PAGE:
The REAL Fordson, Part III

MYSTERIOUS MOM MYTH

| August/September 1987

  • Early 1917 tractor
    Early 1917 imported to England. Note: 'blank' radiator casts, early metal pulley, small hex cast-iron front hub caps, repaired front wheels, incorrect rear wheels, steering wheel, radiator cap, etc.
    Rick Rohrs
  • Dec. 1917 parts book
    Dec. 1917 parts book (earliest known in the U.S., only copy. Note 1917 date).
    Thomas Edward Gipson
  • Artist's conception of a MOM
    Artist's conception of a MOM from the Dec. 1917 manual, earliest manual found in the U.S., formerly belonging to Lawer Smith, N.Y., who had either a Canadian GPF, or an early Fordson F. Note checklist #7, early MOM gas starting tank, & #17, front cast iro
    Thomas Edward Gipson
  • Front cover, earliest manual'
    Front cover, earliest manual. Note factories at Dearborn and Cork.
    Dallas Few
  • Rear oil filler engines

    P. Brown
  • 1920 Production list
    1920 Production list (Ford Service Bulletin).
    Pete Van Donsel
  • Front wheel round roller bearings
    Front wheel round roller bearings. Note round ball bearings, not later tapered ball bearings.
    Carl Zipperle
  • Fordson assembly line
    The Fordson assembly line as pictured in 1920. Note conveyor belts, bins, large 'washer' with 'smokestack' air vent.
    Pete Van Donsel

  • Early 1917 tractor
  • Dec. 1917 parts book
  • Artist's conception of a MOM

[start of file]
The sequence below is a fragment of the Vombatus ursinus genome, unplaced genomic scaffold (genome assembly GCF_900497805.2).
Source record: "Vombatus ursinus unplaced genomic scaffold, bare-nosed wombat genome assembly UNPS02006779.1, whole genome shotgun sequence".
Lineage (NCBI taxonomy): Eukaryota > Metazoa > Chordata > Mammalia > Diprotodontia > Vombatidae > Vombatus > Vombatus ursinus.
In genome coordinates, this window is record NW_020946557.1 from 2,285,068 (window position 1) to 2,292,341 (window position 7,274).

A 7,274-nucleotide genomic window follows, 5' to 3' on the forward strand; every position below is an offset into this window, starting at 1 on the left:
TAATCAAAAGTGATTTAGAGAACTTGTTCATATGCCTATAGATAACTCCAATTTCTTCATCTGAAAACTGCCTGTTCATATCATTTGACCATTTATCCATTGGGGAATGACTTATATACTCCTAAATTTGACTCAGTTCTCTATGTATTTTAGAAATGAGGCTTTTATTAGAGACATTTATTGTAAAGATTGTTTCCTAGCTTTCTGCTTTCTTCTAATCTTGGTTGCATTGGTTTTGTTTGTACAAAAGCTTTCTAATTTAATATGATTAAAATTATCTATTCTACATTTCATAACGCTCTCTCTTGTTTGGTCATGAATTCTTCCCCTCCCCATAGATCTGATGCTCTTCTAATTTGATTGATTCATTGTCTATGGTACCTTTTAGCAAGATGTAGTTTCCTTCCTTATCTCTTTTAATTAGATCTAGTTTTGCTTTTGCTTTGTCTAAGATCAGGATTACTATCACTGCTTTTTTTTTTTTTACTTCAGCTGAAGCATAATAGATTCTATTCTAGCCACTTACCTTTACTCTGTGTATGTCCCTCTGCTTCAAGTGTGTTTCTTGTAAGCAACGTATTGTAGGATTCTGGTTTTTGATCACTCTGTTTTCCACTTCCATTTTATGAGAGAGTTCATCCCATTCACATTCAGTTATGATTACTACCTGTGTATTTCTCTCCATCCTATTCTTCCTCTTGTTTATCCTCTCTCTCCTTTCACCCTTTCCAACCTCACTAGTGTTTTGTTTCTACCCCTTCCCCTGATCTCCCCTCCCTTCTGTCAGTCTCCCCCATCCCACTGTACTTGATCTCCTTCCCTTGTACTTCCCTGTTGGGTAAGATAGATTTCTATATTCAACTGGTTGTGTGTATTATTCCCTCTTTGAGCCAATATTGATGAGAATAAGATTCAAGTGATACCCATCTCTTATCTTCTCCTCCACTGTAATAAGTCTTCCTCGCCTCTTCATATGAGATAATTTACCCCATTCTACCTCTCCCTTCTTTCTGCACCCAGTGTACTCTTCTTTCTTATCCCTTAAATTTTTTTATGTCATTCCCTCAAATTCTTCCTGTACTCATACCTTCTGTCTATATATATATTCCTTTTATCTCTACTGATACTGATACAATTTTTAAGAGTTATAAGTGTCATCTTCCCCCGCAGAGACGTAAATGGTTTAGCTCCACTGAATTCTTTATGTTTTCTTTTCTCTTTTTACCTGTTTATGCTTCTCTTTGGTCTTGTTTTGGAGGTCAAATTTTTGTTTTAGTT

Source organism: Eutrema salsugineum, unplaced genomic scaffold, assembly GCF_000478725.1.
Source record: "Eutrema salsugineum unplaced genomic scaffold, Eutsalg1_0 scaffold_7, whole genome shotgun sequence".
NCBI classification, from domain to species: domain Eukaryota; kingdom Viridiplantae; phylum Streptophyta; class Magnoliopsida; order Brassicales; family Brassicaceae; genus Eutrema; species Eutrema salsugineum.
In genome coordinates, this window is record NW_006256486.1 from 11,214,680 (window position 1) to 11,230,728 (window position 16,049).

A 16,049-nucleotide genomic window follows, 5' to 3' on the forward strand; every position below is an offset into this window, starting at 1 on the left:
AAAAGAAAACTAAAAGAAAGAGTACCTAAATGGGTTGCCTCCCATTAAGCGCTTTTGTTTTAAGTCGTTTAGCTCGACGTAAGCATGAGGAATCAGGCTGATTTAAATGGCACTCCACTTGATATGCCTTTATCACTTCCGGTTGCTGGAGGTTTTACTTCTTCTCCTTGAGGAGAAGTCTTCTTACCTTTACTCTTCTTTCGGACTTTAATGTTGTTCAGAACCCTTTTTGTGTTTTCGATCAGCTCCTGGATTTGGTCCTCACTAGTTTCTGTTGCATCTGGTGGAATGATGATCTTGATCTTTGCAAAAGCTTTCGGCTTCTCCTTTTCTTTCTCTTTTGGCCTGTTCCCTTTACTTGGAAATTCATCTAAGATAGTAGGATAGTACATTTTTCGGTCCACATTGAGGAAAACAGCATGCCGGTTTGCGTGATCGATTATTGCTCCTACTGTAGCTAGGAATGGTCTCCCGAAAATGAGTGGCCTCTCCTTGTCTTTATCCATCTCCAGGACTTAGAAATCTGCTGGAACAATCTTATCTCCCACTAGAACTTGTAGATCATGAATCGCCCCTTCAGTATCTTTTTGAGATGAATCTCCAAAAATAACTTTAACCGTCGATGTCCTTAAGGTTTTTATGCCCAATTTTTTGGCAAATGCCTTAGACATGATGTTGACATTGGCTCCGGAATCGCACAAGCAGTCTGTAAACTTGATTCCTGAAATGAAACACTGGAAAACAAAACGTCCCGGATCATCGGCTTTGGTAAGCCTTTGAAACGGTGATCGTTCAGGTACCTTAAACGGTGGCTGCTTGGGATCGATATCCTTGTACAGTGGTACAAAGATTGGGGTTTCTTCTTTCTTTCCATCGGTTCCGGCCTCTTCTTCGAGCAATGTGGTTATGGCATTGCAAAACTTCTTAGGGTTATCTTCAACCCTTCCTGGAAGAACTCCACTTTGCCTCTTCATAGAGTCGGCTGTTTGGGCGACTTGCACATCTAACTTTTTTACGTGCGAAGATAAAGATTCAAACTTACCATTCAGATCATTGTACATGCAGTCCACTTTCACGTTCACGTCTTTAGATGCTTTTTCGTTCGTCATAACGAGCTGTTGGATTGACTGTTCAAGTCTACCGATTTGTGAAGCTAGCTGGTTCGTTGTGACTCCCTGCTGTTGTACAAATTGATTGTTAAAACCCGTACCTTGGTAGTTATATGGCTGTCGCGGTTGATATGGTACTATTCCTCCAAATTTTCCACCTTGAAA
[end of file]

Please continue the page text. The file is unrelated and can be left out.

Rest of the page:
• Front cover, earliest manual'
  • Rear oil filler engines
  • 1920 Production list
  • Front wheel round roller bearings
  • Fordson assembly line

National Director, Fordson Tractor Club, 250 Robinson Road Cave Junction, Oregon, 97523, and Thomas G. Brent, Canadian Fordson, Branch Director, Box 150 Dewdney, B.C. Canada, V0M 1H0

Since the publication of Part II (X-9 Series) of the 'REAL Fordson Story', no one has provided any new or conflicting evidence. Nor has anyone brought forth information on the 'missing' manifold and carburetor of the X-9, tractor formerly at the Ford Museum. As the real Fordson story continues, new facts will: unveil clouded history, list production numbers week-by-week, and picture the characteristics that set the 'MOM' apart from earlier 'Ford and Son' tractors, and later 'Fordson' tractors.

The first mass-produced tractors by Ford (the MOMS) were a breed apart, and are represented by a handful now mostly restored some 70 years later.

Just about every article or book published to this date reads something to the effect that 'The first 6,000 FORDSON tractors were sent to England for the War effort (WWI).' However, this statement is more fictional than fact.



So much has been left out, so many incorrect 'facts' have been perpetrated, so many myths have arisen, that it is now time to place this tractor (familiarly known as the MOM) into its proper niche in history.

First, where did the pseudonymn or nickname of 'MOM' come from? As is well known, English-speaking people, and especially Americans have a penchant to turn initials of organizations or people into nicknames. Hence: NASA, IRA, SWAT, MADD, and probably a dozen more each reader can recall. MOM is derived from the Ministry Of Munitions, the branch of the British Government newly established in 1914 with Lloyd George at its head to procure necessary war materials. Placed in charge in 1916 of this War Agency was Percival Lee Dewhurst Perry (later Lord Perry).